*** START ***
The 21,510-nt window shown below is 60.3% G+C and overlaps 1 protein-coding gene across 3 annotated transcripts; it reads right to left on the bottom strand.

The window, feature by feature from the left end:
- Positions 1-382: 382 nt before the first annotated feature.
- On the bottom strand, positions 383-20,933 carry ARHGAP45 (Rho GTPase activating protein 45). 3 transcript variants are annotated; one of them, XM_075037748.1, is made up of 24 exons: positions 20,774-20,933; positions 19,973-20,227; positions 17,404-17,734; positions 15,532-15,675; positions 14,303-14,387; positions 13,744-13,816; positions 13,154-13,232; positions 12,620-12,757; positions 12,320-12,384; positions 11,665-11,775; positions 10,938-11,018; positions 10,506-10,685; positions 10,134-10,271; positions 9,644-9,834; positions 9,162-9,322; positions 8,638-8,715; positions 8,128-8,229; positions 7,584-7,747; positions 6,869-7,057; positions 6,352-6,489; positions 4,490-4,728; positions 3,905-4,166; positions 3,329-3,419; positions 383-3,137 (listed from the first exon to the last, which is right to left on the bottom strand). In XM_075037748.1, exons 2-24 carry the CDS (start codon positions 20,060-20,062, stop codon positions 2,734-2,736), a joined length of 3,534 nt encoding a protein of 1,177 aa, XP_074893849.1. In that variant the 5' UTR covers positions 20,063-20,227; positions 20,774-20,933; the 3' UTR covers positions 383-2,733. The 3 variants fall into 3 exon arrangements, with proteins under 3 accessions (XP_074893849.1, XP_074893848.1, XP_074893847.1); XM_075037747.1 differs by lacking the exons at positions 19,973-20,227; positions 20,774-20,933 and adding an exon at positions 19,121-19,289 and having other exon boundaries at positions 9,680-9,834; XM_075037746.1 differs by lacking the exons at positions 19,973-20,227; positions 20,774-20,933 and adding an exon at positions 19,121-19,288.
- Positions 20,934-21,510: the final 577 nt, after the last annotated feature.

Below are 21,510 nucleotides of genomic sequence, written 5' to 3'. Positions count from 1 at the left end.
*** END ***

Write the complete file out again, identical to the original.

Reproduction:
The 21,510-nt window shown below is 60.3% G+C and overlaps 1 protein-coding gene across 3 annotated transcripts; it reads right to left on the bottom strand.

The window, feature by feature from the left end:
- Positions 1-382: 382 nt before the first annotated feature.
- On the bottom strand, positions 383-20,933 carry ARHGAP45 (Rho GTPase activating protein 45). 3 transcript variants are annotated; one of them, XM_075037748.1, is made up of 24 exons: positions 20,774-20,933; positions 19,973-20,227; positions 17,404-17,734; positions 15,532-15,675; positions 14,303-14,387; positions 13,744-13,816; positions 13,154-13,232; positions 12,620-12,757; positions 12,320-12,384; positions 11,665-11,775; positions 10,938-11,018; positions 10,506-10,685; positions 10,134-10,271; positions 9,644-9,834; positions 9,162-9,322; positions 8,638-8,715; positions 8,128-8,229; positions 7,584-7,747; positions 6,869-7,057; positions 6,352-6,489; positions 4,490-4,728; positions 3,905-4,166; positions 3,329-3,419; positions 383-3,137 (listed from the first exon to the last, which is right to left on the bottom strand). In XM_075037748.1, exons 2-24 carry the CDS (start codon positions 20,060-20,062, stop codon positions 2,734-2,736), a joined length of 3,534 nt encoding a protein of 1,177 aa, XP_074893849.1. In that variant the 5' UTR covers positions 20,063-20,227; positions 20,774-20,933; the 3' UTR covers positions 383-2,733. The 3 variants fall into 3 exon arrangements, with proteins under 3 accessions (XP_074893849.1, XP_074893848.1, XP_074893847.1); XM_075037747.1 differs by lacking the exons at positions 19,973-20,227; positions 20,774-20,933 and adding an exon at positions 19,121-19,289 and having other exon boundaries at positions 9,680-9,834; XM_075037746.1 differs by lacking the exons at positions 19,973-20,227; positions 20,774-20,933 and adding an exon at positions 19,121-19,288.
- Positions 20,934-21,510: the final 577 nt, after the last annotated feature.

Below are 21,510 nucleotides of genomic sequence, written 5' to 3'. Positions count from 1 at the left end.